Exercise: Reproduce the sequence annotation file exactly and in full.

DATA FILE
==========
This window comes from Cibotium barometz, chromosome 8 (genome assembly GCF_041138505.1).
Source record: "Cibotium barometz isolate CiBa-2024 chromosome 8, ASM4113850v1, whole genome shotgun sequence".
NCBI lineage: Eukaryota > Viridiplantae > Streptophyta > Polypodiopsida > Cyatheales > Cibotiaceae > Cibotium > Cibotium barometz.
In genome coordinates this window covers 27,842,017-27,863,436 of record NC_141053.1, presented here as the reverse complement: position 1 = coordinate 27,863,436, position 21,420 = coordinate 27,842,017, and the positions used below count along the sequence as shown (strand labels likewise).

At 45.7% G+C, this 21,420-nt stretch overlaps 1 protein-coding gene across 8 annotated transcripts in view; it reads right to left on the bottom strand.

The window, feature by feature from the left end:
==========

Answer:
This window comes from Cibotium barometz, chromosome 8 (genome assembly GCF_041138505.1).
Source record: "Cibotium barometz isolate CiBa-2024 chromosome 8, ASM4113850v1, whole genome shotgun sequence".
NCBI lineage: Eukaryota > Viridiplantae > Streptophyta > Polypodiopsida > Cyatheales > Cibotiaceae > Cibotium > Cibotium barometz.
In genome coordinates this window covers 27,842,017-27,863,436 of record NC_141053.1, presented here as the reverse complement: position 1 = coordinate 27,863,436, position 21,420 = coordinate 27,842,017, and the positions used below count along the sequence as shown (strand labels likewise).

At 45.7% G+C, this 21,420-nt stretch overlaps 1 protein-coding gene across 8 annotated transcripts in view; it reads right to left on the bottom strand.

The window, feature by feature from the left end: